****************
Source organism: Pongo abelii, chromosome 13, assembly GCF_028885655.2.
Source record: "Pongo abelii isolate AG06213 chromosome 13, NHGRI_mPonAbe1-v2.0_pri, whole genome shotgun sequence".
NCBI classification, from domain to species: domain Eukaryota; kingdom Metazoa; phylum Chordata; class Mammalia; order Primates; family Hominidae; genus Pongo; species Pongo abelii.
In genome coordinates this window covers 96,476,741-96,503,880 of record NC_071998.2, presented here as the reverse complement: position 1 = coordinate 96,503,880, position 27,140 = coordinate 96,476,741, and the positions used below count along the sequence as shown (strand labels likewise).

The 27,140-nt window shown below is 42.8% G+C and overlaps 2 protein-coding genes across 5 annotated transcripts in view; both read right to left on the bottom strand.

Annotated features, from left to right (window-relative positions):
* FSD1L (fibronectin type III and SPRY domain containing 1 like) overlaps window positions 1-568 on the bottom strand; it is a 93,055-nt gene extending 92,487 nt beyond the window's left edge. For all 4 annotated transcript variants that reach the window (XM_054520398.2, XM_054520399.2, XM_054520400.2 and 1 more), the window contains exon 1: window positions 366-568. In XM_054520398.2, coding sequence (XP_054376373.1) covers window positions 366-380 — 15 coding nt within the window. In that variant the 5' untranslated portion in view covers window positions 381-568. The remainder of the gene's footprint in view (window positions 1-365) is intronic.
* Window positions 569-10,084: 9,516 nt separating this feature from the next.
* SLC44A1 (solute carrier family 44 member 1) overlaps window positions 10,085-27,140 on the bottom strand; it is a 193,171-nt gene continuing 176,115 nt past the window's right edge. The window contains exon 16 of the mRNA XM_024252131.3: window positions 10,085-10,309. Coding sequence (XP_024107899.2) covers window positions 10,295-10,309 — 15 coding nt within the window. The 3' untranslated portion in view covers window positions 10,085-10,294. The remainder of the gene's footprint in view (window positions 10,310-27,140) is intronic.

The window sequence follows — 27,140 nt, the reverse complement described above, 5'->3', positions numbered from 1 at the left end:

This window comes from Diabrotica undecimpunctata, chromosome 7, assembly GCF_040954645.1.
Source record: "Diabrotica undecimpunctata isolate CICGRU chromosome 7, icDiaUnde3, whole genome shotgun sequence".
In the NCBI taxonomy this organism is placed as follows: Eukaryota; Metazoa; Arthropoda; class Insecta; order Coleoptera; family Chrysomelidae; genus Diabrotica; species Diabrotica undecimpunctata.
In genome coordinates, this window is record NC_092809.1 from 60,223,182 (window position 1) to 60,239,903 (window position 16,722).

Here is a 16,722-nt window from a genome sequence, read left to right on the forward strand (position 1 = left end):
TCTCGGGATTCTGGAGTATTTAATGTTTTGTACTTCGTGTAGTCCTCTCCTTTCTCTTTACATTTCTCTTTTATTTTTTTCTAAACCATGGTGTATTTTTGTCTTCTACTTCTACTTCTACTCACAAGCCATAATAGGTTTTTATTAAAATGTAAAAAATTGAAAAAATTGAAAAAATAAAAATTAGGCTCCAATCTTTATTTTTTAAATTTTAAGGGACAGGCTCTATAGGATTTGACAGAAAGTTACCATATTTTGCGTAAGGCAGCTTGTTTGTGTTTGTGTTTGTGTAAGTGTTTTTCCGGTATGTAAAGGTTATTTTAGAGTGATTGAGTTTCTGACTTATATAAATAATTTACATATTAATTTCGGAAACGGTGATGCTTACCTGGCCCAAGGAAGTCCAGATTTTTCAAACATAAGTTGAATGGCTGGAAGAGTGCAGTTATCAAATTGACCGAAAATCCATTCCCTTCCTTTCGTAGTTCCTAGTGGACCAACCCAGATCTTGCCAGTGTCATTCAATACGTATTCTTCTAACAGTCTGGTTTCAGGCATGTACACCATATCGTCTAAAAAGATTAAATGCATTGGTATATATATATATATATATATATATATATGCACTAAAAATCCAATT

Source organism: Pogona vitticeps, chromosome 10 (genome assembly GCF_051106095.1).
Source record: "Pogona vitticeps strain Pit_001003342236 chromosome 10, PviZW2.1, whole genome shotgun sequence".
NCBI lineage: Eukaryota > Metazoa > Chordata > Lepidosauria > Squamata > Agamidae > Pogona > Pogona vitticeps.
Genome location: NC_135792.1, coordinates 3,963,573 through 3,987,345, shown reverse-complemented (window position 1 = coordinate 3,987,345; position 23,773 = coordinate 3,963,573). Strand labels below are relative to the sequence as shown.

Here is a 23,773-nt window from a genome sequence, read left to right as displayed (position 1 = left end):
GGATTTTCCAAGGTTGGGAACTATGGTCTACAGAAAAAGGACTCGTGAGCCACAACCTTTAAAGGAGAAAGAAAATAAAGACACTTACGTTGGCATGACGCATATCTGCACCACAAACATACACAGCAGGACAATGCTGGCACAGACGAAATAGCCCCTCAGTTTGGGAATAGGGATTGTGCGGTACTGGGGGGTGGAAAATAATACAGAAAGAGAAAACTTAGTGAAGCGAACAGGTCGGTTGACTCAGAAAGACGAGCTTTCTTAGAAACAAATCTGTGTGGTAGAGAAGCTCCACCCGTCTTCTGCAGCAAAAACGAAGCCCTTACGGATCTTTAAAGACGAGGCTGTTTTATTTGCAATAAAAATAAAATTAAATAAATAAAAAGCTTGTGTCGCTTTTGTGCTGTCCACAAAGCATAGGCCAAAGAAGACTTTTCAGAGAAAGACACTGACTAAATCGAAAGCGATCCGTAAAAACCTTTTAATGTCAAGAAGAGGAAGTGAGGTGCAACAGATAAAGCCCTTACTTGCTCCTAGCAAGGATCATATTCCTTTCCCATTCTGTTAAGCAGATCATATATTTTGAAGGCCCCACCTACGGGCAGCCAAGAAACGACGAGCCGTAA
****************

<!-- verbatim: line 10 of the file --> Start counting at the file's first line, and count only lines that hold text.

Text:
The window sequence follows — 27,140 nt, the reverse complement described above, 5'->3', positions numbered from 1 at the left end: